Taking Care of Scars After Surgery
All surgical procedures involve incisions, and these incision lines turn into scars. It’s totally natural. The way your scars form is primarily determined by how you heal and your biology. So, if you have a history of excessive scarring (e.g. keloids and hypertrophic scars) then any new scars that develop may turn that way as well. If you have a history of scars that turn faint and barely visible, then there’s a good chance that happens after surgery as well.
However, there are certain external factors that can affect the appearance of a scar. Here are the top 5 factors.
The Top 5 Factors That Affect Scar Visibility
- The way an incision line is sutured.
How an incision is stitched up makes a big impact on the resulting scar. Less than ideal suturing methods lead to more scarring. This is why it’s important that any sutures placed in the skin are done very carefully and precisely. As a board certified plastic surgeon, Dr. Kesarwani understands this and is meticulous at suturing.
- The more tension on the incision line, the more prominent the scar may develop.
Tension can make scars look worse and increase the risk of re-opening (making a scar revision procedure necessary). During a tummy tuck, for example, Dr. Kesarwani places sutures in several layers of tissue, so that there is less tension on the skin where the scar becomes visible. This gives you a smoother, finer scar that’s less at risk of re-opening.
- Placing an incision in a highly visible location.
In procedures like a tummy tuck and breast lift, it’s crucial that incision lines are placed in natural creases in the skin or in an areas that are hidden by clothing. That way, they won’t be easily seen when you go out. Another way to hide scars is to place incisions within areas like the belly button (for tummy tucks) or along the perimeter of the areola (for breast augmentation).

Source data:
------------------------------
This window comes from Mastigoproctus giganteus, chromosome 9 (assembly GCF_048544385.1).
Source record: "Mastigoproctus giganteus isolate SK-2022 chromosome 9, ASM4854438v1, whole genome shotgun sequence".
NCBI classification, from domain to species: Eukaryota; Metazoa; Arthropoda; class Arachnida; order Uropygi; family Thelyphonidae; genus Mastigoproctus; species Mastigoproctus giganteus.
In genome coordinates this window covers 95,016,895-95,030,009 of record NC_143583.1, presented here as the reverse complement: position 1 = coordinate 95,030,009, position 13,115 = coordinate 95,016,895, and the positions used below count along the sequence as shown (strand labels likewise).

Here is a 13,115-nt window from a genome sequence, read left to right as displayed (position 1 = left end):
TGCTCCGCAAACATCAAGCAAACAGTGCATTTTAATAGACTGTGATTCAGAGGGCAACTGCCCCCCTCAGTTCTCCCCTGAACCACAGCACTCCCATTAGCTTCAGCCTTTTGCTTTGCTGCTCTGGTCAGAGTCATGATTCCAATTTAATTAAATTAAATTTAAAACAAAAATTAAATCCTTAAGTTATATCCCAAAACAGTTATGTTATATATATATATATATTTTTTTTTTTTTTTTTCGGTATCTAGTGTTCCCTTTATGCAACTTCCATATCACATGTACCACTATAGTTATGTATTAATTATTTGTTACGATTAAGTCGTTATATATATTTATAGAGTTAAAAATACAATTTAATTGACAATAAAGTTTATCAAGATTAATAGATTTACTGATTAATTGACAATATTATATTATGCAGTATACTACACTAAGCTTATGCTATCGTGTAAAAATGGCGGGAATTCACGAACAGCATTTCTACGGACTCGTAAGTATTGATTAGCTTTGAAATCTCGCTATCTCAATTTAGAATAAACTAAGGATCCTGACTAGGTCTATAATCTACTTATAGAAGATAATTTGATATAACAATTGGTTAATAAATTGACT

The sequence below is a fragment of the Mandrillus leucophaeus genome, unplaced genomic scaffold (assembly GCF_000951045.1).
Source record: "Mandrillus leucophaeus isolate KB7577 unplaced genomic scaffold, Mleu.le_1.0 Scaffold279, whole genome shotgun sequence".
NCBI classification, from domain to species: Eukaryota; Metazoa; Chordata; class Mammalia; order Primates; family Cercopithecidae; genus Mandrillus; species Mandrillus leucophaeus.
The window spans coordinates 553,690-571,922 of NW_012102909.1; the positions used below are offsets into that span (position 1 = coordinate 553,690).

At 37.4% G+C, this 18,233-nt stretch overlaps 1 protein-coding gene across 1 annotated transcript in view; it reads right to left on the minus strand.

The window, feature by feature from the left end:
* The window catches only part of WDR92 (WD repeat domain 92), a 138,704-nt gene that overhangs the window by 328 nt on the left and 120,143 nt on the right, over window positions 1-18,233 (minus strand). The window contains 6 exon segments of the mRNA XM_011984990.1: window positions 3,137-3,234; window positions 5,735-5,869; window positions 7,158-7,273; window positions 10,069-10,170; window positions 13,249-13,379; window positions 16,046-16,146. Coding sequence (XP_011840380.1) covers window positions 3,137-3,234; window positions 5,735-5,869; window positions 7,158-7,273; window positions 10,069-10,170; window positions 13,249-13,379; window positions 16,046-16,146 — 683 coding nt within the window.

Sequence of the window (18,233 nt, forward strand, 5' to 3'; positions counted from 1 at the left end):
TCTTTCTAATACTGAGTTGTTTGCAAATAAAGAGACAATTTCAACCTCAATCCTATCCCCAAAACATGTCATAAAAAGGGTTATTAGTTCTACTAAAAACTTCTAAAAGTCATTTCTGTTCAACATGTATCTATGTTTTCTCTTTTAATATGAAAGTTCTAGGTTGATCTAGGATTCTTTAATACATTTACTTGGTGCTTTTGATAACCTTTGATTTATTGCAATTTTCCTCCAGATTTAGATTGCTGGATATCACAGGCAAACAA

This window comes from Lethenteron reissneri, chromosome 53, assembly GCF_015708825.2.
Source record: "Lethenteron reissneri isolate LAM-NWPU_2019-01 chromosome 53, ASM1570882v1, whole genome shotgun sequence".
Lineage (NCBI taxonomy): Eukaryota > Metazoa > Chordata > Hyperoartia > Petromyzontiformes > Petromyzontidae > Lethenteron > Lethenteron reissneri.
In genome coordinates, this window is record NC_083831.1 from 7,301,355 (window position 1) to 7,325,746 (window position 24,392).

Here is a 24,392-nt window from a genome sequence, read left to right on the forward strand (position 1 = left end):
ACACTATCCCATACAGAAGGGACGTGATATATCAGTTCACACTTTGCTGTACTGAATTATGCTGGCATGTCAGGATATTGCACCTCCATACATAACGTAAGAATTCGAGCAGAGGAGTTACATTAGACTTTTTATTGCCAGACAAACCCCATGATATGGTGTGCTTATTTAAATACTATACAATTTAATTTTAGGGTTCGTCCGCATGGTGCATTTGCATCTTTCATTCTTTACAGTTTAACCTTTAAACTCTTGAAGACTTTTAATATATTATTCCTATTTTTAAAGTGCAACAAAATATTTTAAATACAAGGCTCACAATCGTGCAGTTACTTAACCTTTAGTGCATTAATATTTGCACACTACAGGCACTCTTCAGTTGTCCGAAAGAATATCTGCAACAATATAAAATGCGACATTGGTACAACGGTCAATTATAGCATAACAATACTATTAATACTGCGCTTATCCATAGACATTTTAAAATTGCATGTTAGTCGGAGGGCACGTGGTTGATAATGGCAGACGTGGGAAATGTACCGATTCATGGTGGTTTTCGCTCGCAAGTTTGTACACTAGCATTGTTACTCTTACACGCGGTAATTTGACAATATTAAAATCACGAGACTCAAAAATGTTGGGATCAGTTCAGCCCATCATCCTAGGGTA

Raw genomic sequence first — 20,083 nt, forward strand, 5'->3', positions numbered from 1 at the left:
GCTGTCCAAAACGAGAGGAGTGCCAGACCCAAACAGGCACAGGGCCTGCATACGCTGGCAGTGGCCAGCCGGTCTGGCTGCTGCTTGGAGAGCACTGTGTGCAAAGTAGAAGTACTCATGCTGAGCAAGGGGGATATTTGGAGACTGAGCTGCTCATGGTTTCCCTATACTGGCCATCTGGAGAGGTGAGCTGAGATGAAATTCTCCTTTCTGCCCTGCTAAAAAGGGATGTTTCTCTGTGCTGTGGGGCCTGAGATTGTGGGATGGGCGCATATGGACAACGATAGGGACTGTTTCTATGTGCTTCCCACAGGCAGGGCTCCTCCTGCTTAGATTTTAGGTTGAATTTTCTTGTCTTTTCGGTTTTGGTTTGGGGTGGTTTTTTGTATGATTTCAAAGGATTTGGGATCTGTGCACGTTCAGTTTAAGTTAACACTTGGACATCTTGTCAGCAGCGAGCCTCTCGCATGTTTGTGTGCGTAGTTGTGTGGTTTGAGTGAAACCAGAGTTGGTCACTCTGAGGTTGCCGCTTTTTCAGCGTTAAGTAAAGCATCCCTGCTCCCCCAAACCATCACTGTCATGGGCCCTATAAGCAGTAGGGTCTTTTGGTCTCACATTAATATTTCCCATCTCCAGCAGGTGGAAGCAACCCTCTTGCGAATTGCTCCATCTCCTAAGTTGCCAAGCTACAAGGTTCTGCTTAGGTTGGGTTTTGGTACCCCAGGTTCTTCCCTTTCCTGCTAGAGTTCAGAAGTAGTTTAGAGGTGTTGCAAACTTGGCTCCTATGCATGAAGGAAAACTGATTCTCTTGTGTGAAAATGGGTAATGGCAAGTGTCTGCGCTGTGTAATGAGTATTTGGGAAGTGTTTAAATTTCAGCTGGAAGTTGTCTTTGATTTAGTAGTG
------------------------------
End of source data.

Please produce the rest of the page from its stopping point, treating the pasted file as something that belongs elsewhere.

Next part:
- Not following post-op instructions.
Post-op instructions are designed to help you heal faster, so you can enjoy the results of your surgery sooner. When they’re not followed closely, patients are at a higher risk of developing complications. One of these complications is infection, which can delay healing and make scars larger and darker. Another is to protect scars from sun exposure, since UV can make scars darker permanently.
- Using recommended scar healing products.
There are several silicone gel based products that work well on scars. These include Cica-Care, Dermatix and Kelo-Cote. You can start using these once the incision line has closed. Another treatment that helps reduce scars is Fraxel.